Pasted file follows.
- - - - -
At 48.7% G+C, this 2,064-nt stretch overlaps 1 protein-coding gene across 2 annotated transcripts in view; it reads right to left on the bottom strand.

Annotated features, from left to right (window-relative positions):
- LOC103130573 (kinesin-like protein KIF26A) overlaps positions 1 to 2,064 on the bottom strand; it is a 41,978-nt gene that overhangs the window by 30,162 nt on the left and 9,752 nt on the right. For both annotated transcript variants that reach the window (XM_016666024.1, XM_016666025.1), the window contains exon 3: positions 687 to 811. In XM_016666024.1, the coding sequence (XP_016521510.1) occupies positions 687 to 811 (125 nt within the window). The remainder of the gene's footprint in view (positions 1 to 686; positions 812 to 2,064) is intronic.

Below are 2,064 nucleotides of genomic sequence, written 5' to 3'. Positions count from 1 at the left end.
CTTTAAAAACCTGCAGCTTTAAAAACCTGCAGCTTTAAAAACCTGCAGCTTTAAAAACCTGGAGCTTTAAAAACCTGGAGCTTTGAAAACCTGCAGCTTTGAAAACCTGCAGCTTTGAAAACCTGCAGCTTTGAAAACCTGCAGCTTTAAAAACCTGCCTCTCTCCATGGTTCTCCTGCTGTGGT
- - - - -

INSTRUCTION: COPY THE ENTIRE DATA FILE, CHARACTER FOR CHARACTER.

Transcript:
At 48.7% G+C, this 2,064-nt stretch overlaps 1 protein-coding gene across 2 annotated transcripts in view; it reads right to left on the bottom strand.

Annotated features, from left to right (window-relative positions):
- LOC103130573 (kinesin-like protein KIF26A) overlaps positions 1 to 2,064 on the bottom strand; it is a 41,978-nt gene that overhangs the window by 30,162 nt on the left and 9,752 nt on the right. For both annotated transcript variants that reach the window (XM_016666024.1, XM_016666025.1), the window contains exon 3: positions 687 to 811. In XM_016666024.1, the coding sequence (XP_016521510.1) occupies positions 687 to 811 (125 nt within the window). The remainder of the gene's footprint in view (positions 1 to 686; positions 812 to 2,064) is intronic.

Below are 2,064 nucleotides of genomic sequence, written 5' to 3'. Positions count from 1 at the left end.
CTTTAAAAACCTGCAGCTTTAAAAACCTGCAGCTTTAAAAACCTGCAGCTTTAAAAACCTGGAGCTTTAAAAACCTGGAGCTTTGAAAACCTGCAGCTTTGAAAACCTGCAGCTTTGAAAACCTGCAGCTTTGAAAACCTGCAGCTTTAAAAACCTGCCTCTCTCCATGGTTCTCCTGCTGTGGT